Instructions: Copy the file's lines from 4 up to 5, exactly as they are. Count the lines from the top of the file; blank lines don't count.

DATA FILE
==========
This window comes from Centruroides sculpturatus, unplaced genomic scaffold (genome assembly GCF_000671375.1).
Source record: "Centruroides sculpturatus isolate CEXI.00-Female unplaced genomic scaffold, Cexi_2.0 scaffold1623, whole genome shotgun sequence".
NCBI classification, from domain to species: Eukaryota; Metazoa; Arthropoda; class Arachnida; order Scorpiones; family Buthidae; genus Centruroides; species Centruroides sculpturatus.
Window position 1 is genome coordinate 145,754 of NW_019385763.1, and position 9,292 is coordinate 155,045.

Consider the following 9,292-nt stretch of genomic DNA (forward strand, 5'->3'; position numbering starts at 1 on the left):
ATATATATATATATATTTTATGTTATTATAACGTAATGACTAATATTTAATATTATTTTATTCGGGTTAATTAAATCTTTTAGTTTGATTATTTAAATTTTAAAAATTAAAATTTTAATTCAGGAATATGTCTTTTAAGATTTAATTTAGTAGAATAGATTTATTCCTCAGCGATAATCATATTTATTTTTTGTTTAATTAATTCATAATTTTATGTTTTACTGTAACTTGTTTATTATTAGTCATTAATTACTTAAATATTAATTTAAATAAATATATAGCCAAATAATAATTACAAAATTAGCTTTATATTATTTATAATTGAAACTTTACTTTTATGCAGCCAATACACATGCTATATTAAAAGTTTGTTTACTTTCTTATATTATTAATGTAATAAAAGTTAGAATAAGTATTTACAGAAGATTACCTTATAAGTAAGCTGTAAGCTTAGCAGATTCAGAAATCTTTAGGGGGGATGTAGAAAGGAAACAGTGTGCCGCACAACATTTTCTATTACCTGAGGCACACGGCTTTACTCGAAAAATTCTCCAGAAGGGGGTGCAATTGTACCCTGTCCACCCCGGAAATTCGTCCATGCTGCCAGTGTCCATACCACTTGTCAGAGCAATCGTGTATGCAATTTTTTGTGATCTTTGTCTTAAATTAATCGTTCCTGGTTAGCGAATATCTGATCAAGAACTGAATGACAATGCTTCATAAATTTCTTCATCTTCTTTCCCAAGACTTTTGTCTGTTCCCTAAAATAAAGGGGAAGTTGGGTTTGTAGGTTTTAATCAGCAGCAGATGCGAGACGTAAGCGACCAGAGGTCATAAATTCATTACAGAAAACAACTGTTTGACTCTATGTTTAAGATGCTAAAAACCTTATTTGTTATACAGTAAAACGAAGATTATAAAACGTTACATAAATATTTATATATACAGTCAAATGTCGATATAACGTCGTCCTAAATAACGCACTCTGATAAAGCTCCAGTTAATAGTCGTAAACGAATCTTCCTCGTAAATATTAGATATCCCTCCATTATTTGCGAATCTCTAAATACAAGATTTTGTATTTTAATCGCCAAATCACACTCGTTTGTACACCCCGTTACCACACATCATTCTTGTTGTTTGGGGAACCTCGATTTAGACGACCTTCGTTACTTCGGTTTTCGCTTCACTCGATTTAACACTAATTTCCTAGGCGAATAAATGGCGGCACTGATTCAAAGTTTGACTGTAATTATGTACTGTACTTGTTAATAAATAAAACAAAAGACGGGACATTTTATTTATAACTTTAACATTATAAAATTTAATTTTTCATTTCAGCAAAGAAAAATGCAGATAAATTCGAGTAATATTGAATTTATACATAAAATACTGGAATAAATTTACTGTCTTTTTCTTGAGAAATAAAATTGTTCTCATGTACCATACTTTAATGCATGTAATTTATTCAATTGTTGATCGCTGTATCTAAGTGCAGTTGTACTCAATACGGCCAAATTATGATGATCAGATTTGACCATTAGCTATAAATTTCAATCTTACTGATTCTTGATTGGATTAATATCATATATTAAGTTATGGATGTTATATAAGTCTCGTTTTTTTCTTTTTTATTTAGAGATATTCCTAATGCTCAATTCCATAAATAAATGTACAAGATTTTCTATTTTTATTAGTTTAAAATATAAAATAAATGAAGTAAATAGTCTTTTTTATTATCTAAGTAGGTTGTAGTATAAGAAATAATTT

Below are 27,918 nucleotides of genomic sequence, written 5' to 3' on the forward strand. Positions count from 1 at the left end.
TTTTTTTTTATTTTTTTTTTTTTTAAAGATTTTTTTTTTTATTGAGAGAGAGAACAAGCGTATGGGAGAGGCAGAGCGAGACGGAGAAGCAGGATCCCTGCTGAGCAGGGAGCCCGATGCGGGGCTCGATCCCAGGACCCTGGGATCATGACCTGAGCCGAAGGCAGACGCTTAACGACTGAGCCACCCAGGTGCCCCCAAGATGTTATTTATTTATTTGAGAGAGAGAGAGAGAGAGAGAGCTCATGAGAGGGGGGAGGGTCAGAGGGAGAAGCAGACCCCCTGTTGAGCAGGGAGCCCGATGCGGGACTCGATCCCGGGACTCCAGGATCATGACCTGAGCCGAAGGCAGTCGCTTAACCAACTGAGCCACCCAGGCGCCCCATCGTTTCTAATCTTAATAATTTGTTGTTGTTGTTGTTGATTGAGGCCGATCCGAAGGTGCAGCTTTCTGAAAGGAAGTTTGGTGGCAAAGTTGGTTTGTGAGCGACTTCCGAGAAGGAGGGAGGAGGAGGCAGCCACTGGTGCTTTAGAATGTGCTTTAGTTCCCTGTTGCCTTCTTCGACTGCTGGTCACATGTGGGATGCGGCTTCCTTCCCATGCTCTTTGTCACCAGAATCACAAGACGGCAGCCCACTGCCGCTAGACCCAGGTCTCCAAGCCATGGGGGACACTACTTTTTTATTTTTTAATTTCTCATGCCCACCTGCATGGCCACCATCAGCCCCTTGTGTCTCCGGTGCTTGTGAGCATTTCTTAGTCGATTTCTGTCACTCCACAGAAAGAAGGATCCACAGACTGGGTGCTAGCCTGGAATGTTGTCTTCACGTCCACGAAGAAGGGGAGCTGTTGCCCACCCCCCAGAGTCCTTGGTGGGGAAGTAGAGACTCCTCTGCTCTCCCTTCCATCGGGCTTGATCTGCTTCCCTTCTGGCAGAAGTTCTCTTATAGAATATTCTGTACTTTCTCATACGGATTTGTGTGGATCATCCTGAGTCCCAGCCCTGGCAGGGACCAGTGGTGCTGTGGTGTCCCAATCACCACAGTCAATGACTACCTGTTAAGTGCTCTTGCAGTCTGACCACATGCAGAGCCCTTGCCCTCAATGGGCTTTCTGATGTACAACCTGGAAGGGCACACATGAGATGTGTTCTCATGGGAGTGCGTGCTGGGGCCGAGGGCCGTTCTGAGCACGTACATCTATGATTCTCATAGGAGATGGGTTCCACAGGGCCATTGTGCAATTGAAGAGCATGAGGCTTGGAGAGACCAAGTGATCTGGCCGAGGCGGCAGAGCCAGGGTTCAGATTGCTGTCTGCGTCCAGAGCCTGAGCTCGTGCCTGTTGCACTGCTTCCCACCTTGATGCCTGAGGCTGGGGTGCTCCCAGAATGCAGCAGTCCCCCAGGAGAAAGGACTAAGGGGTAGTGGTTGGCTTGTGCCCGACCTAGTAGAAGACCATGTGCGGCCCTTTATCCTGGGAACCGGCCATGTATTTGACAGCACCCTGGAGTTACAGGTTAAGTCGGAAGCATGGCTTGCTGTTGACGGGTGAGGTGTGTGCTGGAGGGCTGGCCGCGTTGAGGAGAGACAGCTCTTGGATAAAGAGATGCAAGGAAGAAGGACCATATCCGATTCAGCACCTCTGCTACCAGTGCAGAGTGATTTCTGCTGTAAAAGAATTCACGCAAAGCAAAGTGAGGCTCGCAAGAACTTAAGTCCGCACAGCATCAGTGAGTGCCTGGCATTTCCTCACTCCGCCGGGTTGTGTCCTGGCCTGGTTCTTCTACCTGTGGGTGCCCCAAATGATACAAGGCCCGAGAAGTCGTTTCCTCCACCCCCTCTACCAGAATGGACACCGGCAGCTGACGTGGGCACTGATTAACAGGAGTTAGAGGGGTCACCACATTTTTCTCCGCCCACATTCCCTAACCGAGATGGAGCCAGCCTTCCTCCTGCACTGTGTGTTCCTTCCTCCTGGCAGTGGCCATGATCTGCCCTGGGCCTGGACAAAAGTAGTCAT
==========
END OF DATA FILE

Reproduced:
Window position 1 is genome coordinate 145,754 of NW_019385763.1, and position 9,292 is coordinate 155,045.

Consider the following 9,292-nt stretch of genomic DNA (forward strand, 5'->3'; position numbering starts at 1 on the left):